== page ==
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February 16, 1982 - Image 1

Resource type:
Text
Publication:
The Michigan Daily, 1982-02-16

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Ninety-Two Years
of
Editorial Freedom

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CLOUDY
Skies will be cloudy most of
today with a slight chance
of rain this afternoon.
Temperatures will be mild
with a high, of about 40.

Vol. XCII, No. 113 Copyright 1982, The Michigan Daily Ann Arbor, Michigan-Tuesday, February 16, 1982 Ten Cents Ten Pages
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Making waves
Cars swim through the wet mass of yesterday's unseasonably early thaw near Liberty and S. Division.

Daily Photo by BRIAN MASCK

i

Fisher, Hunter victorious

0
In

By JANET RAE
After weeks of reviewing drafts
before advisory groups, Vice President
for Academic Affairs Billy Frye has
deemed the "Five-Year Plan"-a com-
prehensive framework for reallocation
of some $20 million in general funds-
ready for public unveiling.
Frye presented the still-rough draft
for the plan to members of the Senate
Assembly at their regular meeting
yesterday. While Frye's presentation
held few surprises, news of a com-
promise between Frye and Michigan
Student Assembly leaders signalled an
end to the student participation con-
troversy.
AS THE PLAN now stands, Frye told
the faculty governing board, the
University intends to free some $10
million for reallocation by dismissing
some personnel while reviewing selec-
ted programs for' heavy budget cuts or
outright elimination.
Further savings would be made
through "variable shared reductions"
on all units not scheduled for heavy
reduction. Frye said he expects
academic units' budgets in this
category will average a five percent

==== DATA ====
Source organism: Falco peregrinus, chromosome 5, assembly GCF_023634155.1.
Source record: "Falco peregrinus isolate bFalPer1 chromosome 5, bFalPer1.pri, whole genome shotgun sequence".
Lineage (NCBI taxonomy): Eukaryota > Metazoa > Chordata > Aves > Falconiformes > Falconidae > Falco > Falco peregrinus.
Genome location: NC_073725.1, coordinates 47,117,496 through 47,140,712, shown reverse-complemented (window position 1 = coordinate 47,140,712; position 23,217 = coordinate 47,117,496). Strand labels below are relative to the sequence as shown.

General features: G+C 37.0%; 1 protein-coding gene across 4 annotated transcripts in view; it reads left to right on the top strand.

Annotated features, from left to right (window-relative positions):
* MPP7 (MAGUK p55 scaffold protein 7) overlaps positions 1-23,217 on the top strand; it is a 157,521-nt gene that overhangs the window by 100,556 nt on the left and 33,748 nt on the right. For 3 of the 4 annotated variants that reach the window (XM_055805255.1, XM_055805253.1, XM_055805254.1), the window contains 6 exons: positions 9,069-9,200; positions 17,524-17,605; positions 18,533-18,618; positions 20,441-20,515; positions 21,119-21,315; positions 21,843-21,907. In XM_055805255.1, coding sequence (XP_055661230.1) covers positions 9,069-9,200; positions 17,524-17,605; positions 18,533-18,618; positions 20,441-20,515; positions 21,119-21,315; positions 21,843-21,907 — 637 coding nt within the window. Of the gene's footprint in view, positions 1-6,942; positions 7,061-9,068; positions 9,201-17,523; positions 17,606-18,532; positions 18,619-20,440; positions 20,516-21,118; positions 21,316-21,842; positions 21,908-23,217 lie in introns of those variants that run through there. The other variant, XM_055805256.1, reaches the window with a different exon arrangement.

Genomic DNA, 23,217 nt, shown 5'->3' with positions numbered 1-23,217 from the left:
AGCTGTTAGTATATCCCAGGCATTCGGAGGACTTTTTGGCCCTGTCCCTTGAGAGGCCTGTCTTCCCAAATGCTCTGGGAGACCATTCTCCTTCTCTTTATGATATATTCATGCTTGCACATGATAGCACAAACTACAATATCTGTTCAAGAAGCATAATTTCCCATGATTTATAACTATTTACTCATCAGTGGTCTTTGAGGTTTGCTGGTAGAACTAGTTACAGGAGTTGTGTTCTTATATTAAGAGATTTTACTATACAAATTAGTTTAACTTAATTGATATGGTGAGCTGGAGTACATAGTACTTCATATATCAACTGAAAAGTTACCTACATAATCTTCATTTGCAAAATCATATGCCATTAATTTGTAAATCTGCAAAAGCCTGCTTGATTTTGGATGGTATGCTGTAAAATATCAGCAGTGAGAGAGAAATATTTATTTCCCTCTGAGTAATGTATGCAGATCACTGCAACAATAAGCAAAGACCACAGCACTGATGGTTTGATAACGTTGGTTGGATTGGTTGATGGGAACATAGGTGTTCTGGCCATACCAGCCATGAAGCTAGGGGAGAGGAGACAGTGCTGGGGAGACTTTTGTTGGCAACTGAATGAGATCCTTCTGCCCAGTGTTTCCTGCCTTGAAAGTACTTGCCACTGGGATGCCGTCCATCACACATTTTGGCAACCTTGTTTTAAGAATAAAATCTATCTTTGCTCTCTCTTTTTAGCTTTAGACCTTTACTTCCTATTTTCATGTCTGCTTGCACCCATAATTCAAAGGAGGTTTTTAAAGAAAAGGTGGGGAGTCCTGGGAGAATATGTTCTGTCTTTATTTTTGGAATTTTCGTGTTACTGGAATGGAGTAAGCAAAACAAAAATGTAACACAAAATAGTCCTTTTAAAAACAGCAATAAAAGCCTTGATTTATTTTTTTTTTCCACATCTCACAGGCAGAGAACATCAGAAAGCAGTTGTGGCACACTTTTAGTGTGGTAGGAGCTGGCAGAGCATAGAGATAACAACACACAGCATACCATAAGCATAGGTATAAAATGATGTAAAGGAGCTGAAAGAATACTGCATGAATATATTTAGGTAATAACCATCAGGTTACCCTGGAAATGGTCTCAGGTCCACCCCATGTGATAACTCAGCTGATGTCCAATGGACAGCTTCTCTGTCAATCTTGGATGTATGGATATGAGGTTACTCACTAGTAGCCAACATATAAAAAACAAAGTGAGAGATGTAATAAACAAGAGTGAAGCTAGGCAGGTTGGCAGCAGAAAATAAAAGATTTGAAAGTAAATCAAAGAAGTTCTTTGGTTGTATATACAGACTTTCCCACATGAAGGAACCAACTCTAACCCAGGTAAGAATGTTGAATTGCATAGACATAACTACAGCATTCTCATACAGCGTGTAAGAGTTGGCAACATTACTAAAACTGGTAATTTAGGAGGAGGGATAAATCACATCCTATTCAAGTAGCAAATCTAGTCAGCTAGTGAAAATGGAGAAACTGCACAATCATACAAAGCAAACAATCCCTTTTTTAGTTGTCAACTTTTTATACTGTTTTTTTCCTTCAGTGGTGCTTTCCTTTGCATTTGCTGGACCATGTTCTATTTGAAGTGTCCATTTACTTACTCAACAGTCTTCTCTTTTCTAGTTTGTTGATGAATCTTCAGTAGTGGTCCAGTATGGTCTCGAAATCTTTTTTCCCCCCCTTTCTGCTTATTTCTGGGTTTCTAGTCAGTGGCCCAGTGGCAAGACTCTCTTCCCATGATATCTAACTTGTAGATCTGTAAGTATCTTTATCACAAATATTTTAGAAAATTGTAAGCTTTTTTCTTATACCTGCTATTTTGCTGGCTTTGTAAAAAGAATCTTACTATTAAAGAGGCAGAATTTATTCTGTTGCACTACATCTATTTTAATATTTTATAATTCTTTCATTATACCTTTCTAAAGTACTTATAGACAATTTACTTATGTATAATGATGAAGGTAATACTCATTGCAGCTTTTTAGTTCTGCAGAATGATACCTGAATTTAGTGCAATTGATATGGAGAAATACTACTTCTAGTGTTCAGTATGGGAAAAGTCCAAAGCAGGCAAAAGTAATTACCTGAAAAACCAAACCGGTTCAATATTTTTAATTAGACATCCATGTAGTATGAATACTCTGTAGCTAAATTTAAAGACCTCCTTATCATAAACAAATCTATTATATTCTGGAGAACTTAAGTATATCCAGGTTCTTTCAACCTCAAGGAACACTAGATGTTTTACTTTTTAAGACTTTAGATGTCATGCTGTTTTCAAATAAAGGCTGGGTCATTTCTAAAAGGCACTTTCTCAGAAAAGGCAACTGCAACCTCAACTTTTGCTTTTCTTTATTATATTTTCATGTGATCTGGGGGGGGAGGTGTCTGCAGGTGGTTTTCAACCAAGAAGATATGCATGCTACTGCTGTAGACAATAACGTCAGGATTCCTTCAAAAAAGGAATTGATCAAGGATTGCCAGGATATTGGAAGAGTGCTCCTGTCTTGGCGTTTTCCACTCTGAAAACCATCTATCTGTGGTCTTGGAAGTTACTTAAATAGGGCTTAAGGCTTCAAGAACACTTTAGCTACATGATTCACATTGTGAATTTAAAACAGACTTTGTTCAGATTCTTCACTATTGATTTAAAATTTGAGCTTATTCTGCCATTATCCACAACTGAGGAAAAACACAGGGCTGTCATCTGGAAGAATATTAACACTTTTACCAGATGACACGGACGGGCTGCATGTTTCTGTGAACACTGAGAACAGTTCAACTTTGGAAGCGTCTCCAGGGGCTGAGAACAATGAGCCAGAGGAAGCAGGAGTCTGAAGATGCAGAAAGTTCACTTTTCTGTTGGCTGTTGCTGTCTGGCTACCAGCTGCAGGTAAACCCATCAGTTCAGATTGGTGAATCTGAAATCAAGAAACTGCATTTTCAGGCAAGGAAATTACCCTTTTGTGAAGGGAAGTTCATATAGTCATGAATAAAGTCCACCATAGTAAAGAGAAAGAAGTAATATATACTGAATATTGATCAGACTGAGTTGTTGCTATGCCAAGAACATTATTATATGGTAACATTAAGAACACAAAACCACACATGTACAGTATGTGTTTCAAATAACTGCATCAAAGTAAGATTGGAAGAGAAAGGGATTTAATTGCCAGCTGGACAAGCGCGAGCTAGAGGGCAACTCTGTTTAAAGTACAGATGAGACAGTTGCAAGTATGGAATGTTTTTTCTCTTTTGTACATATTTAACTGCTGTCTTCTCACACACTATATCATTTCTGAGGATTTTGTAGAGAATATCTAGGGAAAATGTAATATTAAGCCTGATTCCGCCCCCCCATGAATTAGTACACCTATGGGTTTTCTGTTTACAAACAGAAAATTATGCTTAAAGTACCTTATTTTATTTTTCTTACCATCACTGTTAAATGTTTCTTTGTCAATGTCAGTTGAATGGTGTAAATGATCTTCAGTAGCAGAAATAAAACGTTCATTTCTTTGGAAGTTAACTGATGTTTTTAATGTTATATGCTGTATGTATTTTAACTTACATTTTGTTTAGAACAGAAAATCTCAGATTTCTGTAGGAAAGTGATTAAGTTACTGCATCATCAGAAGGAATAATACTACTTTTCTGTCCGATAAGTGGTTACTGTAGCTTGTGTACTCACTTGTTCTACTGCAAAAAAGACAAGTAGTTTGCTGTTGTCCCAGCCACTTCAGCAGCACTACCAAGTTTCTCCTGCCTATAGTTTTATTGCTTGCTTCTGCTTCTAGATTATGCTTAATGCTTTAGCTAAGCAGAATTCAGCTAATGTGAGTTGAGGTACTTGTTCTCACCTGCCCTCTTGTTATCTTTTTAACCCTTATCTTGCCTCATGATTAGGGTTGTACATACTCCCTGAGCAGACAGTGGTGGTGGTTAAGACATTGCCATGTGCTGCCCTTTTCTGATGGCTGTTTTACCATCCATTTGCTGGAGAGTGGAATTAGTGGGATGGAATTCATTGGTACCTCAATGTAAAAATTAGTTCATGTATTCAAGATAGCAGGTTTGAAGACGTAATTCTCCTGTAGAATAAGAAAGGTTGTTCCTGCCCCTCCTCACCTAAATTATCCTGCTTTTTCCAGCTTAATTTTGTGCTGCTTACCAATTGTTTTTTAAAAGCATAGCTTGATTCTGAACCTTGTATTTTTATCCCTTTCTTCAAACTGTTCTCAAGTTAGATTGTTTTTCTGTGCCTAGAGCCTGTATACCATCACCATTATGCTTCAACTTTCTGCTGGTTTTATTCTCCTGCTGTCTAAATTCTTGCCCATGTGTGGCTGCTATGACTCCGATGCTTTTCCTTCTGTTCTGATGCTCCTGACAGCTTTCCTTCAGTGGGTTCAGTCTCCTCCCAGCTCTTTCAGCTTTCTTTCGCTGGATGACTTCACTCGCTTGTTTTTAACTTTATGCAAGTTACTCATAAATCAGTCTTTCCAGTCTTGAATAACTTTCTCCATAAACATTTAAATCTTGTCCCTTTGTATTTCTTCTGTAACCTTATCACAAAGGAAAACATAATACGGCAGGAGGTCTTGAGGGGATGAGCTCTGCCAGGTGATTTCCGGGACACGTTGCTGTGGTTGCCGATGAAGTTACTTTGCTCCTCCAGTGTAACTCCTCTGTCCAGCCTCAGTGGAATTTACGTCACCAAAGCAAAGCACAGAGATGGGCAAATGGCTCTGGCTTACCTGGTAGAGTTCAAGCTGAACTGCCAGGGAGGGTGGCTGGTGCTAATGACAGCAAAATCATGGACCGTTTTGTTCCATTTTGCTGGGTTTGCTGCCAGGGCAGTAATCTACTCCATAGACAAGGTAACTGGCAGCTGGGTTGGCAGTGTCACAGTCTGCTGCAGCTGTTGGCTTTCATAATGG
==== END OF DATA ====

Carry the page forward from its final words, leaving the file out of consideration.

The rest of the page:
reduction over the five years. Ad-
ministrative units' budgets will bear an
average ten percent cut over the course
of the plan.
Frye will present the proposal to the
Regents during their monthly meeting
at the end of this week.
FRYE SAID the funds would be
reallocated toward higher priority
areas, including faculty salaries, merit-

based support for graduate students,
improvement of research and teaching
environments and incentives, and "new
intellectual developments"-growth
and development of selected academic
programs.
The framework calls for reallocation
of approximately $4 million during each
of the plan's five years, Frye said. He
noted the process to target units for
review has already begun and that the
first round of reviews should begin no
later than March 1.
Frye added that, "to avoid creating
undue anxiety," all reviews planned for
the near future would be announced by
July 1, the beginning of the University's
1982-1983 fiscal year.
IN THE CQURSE of implementing
the plan, Frye said, tenured faculty
members may be discharged if their
program is eliminated and no alter-
native position is available for them.
"I do. not expect the University to
begin, rampantly discharging tenured
faculty," Frye said. "The damage that
would do. . . would more than offset any
benefits we expect from the proposal."
Frye said the University will attempt to
relocate or re-train all displaced
tenured faculty.
The student participation debate en-
ded in compromise late last week,
student leaders reported yesterday.
Earlier in the month,. Frye had
proposed that MSA provide him with a